Friday, January 29, 2010


A whole boatload of organizations have come together to condemn anti-gay laws in the African nation of Malawi. The organizations expressed their outrage after a gay couple was arrested in late December. Steven Monjeza, 26, and Tiwonge Chimbalanga, 20,
have been held in jail ever since their arrest. "We arrested them because they committed an offense; homosexuality in Malawi is illegal," police spokesman Davie Chingwalu told the BBC at the time. Today the couple were denied bail. Judge Rowland Mbvundula said, "In the current circumstances, the state is validly concerned about and interested in the applicants safety and justified to be wary of releasing them into the community, at least for the time being."

Give me a break!

In reply to the judge, their lawyer Mauya Msuku had argued that safety should "not arise at all since the two were or had been staying together and carrying on as husband and wife prior to their appearance in court".

The public had "never threatened their safety and no person may presently be said to intend to harm them", he said, according to the judgment.

The following is from

Malawi: Condemnation of Country's Discriminatory Laws

press release

Civil society organisations have expressed strong opposition to the imprisonment of Steven Monjeza and Tiwonge Chimbalanga, a gay couple, in Malawi. More than 40 African civil society organisations have called for the immediate release of this couple, and for the repeal of discriminatory laws against same-sex relationships.

We, the undersigned organizations, write to express our deep concern at the imprisonment and prosecution of Steven Monjeza and Tiwonge Chimbalanga under provisions of Malawi's penal code criminalizing private sexual behavior. We further call on Malawian authorities to drop all charges against both men and repeal sections 153 and 156 of the penal law.

On 28 December 2009, police officers arrested Steven Monjeza, 26, and Tiwonge Chimbalanga, 20, at their home charging them under sections 153 and 156 of the Malawian penal code for "unnatural offences" and "indecent practices between males." This happened two days after Monjeza and Chimbalanga conducted a traditional engagement ceremony, an event that was widely reported in the Malawian press. On 6 January 2010, they were taken to Queen Elizabeth Central Hospital where Chimbalanga was forced to undergo a medical examination ostensibly to ascertain whether he had sexual relations with another man. The following day both men were subjected to a psychiatric evaluation. They are being held in Chichiri Prison in Blantyre and have been denied bail by a Magistrate Court. Despite critical constitutional and legal issues raised by their lawyers in the High Court and to the Chief Justice as a Constitutional Court issue, the criminal trial continues. The penalty if they are found guilty is up to the maximum of 14 years in prison with hard labour.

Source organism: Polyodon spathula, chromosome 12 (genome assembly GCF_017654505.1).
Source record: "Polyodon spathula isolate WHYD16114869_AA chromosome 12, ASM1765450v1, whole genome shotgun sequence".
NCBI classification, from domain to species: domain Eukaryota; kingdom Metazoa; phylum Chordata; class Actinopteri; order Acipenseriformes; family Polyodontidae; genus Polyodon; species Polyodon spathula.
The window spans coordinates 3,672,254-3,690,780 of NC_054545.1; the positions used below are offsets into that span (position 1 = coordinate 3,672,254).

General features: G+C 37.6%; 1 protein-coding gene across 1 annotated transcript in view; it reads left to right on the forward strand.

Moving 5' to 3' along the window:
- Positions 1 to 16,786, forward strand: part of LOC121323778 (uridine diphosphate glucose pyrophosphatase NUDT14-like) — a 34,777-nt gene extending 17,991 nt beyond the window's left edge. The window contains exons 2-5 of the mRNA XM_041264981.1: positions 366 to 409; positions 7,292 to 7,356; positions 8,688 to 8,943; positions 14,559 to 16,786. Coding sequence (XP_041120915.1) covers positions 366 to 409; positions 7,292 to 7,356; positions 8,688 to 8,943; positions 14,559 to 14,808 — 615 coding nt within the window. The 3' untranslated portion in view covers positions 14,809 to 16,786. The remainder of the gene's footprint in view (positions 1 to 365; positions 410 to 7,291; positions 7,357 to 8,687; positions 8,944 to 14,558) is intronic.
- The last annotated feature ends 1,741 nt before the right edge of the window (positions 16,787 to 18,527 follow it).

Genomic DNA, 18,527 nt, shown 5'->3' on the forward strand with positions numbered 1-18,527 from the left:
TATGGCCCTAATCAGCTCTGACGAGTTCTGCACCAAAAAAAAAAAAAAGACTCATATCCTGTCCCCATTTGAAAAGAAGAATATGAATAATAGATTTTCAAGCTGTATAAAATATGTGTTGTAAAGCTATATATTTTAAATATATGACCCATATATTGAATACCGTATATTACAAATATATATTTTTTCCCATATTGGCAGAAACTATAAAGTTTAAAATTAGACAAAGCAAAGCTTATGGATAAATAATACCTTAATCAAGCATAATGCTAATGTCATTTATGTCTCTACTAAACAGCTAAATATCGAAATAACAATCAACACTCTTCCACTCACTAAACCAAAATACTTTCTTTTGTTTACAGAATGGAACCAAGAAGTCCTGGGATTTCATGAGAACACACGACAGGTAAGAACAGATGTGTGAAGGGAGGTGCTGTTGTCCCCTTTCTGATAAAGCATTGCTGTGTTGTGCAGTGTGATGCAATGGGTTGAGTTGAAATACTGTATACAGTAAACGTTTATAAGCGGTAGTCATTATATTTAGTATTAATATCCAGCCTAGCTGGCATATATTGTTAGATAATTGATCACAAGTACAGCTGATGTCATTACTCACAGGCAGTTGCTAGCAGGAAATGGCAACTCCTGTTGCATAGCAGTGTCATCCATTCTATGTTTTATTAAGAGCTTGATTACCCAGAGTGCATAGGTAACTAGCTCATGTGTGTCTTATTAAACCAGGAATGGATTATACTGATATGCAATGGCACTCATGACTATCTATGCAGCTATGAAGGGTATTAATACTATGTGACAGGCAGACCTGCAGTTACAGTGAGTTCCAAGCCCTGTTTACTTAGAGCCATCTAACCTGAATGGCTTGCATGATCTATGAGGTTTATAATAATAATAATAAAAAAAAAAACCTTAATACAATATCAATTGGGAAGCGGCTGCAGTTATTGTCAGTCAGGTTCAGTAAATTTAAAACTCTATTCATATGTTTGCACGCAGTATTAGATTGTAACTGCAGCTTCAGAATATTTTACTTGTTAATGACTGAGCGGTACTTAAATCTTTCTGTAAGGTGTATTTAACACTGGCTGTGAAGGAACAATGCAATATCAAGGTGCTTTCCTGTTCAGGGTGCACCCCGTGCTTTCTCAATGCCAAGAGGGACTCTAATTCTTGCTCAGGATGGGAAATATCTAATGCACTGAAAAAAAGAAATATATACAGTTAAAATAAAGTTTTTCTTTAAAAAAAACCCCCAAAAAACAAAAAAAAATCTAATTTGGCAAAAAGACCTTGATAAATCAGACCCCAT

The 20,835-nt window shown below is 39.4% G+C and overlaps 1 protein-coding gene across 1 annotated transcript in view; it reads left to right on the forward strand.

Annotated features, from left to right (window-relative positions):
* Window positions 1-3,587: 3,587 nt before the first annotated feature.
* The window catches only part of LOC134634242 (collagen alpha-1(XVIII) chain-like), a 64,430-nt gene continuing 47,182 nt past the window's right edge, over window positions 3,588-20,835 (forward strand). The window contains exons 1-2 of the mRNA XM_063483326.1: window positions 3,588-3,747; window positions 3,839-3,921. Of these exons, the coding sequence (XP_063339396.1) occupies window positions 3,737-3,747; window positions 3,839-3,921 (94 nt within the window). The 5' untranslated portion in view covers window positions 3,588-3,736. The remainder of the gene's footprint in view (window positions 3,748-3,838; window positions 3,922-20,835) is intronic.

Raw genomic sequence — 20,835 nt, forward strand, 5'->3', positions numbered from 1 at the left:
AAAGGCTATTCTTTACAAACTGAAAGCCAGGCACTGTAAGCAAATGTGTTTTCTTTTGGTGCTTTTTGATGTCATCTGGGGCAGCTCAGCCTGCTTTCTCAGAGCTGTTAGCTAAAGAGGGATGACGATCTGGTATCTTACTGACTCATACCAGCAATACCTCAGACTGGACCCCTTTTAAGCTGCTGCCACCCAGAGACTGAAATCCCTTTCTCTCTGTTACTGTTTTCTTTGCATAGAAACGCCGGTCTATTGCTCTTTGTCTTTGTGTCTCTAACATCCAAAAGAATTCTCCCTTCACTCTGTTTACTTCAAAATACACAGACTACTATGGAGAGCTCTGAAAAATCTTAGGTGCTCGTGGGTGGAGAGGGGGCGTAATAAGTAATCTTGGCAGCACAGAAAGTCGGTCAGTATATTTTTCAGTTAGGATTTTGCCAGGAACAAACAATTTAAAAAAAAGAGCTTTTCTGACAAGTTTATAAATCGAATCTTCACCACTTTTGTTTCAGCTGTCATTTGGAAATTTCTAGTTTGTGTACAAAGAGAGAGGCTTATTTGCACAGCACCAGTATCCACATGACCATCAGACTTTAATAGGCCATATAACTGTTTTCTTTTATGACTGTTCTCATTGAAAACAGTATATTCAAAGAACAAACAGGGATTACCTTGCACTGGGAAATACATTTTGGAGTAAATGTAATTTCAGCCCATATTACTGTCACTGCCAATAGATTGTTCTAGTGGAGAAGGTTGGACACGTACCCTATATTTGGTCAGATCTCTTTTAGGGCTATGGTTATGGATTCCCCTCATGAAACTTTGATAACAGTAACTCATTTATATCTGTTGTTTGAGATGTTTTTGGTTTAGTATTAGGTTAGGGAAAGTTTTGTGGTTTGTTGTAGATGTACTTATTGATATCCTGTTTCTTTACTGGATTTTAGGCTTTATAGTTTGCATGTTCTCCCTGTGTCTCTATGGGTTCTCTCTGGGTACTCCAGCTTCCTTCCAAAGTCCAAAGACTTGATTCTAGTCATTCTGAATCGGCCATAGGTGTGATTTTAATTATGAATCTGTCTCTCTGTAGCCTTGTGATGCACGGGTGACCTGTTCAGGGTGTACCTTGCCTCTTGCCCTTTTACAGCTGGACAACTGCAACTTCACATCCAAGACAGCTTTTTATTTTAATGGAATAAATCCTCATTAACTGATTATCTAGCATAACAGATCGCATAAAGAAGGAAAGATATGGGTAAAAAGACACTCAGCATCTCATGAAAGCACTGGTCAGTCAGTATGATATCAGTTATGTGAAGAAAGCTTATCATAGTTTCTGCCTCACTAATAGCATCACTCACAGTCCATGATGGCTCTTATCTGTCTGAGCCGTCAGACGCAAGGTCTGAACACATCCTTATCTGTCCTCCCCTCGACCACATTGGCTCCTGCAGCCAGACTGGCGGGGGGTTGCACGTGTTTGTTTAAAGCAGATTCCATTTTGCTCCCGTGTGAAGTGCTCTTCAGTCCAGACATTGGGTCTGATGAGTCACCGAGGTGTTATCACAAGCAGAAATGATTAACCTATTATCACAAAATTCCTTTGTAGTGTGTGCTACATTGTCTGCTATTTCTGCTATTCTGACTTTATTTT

The government has to prove with evidence the charges against Monjeza and Chimbalanga. Regardless of whether they are accurate, the prosecution has caused a widespread fear among persons engaged in same-sex relations-a group the Malawian government has recognized is vulnerable to discrimination and critical to its efforts to effectively respond to the HIV epidemic. The National HIV/AIDS Policy states: "Government and partners shall put in place mechanisms to ensure that HIV/AIDS/STI prevention, treatment, care and support and impact mitigation services can be accessed by all without discrimination, including [persons engaged in same sex sexual relations]. Dr. Mary Shawa, the Principal Secretary for Nutrition, HIV and AIDS in the President's Office reportedly acknowledged the need to "incorporate a human rights approach in the delivery of HIV and AIDS services to men who have sexual intercourse with men." She further asked men who have sex with men (MSM) to come out in the open in order to assist in HIV prevention efforts. This cannot be done given recent statements by governmental officials denouncing MSM, which has served to further drive this already vulnerable community further underground.